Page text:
• Psychiatric hospitals

The Age of Madness

The History of Involuntary Mental Hospitalization, Presented in Selected Texts
Author: Thomas Stephen Szasz
Publisher: Taylor & Francis
ISBN: 9780710079930
Category: Psychiatric hospitals
Page: 372
View: 874

    • Social Science

Madness

An American History of Mental Illness and Its Treatment
Author: Mary de Young
Publisher: McFarland
ISBN: 0786457465
Category: Social Science
Page: 302
View: 2536
“Madness” is, of course, personally experienced, but because of its intimate relationship to the sociocultural context, it is also socially constructed, culturally represented and socially controlled—all of which make it a topic rife for sociological analysis. Using a range of historical and contemporary textual material, this work exercises the sociological imagination to explore some of the most perplexing questions in the history of madness, including why some behaviors, thoughts and emotions are labeled mad while others are not; why they are labeled mad in one historical period and not another; why the label of mad is applied to some types of people and not others; by whom the label is applied, and with what consequences.

    • History

Madness

A History
Author: Petteri Pietikäinen
Publisher: Routledge
ISBN: 1317484444
Category: History
Page: 354
View: 6280
Madness: A History is a thorough and accessible account of madness from antiquity to modern times, offering a large-scale yet nuanced picture of mental illness and its varieties in western civilization. The book opens by considering perceptions and experiences of madness starting in Biblical times, Ancient history and Hippocratic medicine to the Age of Enlightenment, before moving on to developments from the late 18th century to the late 20th century and the Cold War era. Petteri Pietikäinen looks at issues such as 18th century asylums, the rise of psychiatry, the history of diagnoses, the experiences of mental health patients, the emergence of neuroses, the impact of eugenics, the development of different treatments, and the late 20th century emergence of anti-psychiatry and the modern malaise of the worried well. The book examines the history of madness at the different levels of micro-, meso- and macro: the social and cultural forces shaping the medical and lay perspectives on madness, the invention and development of diagnoses as well as the theories and treatment methods by physicians, and the patient experiences inside and outside of the mental institution. Drawing extensively from primary records written by psychiatrists and accounts by mental health patients themselves, it also gives readers a thorough grounding in the secondary literature addressing the history of madness. An essential read for all students of the history of mental illness, medicine and society more broadly.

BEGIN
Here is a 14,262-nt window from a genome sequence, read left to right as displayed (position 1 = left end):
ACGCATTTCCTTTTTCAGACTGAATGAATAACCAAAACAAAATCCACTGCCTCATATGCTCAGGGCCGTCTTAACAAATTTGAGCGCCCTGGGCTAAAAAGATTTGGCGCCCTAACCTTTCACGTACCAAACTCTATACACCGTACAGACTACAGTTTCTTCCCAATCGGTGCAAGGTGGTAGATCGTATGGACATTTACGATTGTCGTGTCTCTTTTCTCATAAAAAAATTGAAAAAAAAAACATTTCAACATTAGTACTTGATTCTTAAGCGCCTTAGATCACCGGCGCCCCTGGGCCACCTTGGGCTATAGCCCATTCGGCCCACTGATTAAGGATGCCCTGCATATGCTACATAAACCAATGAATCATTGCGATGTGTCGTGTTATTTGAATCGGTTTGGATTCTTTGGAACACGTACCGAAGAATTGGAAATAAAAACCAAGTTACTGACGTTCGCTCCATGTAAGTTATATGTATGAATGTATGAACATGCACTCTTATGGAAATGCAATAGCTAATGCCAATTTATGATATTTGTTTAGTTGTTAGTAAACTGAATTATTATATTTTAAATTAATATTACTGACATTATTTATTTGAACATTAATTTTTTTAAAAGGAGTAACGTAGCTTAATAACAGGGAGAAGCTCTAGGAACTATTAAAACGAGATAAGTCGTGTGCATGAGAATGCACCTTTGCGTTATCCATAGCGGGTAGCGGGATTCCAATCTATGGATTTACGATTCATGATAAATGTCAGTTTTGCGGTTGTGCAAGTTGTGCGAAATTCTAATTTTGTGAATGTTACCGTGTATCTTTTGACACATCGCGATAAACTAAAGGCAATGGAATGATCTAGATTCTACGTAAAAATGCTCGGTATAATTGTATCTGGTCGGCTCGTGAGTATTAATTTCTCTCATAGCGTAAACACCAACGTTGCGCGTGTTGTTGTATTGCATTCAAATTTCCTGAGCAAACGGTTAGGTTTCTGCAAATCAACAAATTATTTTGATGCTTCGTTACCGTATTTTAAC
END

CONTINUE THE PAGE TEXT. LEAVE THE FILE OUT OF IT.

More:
• Psychology

Women and Madness


Author: Phyllis Chesler
Publisher: Chicago Review Press
ISBN: 164160039X
Category: Psychology
Page: 432
View: 3944
Feminist icon Phyllis Chesler's pioneering work, Women and Madness, remains startlingly relevant today, nearly 50 years since its first publication in 1972. With over 2.5 million copies sold, this seminal book is unanimously regarded as the definitive work on the subject of women's psychology. Now back in print this completely revised and updated edition from 2005 adds to her original research and findings perspectives on the issues of eating disorders, postpartum depression, biological psychology, important feminist political findings, female genital mutilation and more.

    • England

Mind-forg'd Manacles

A History of Madness in England from the Restoration to the Regency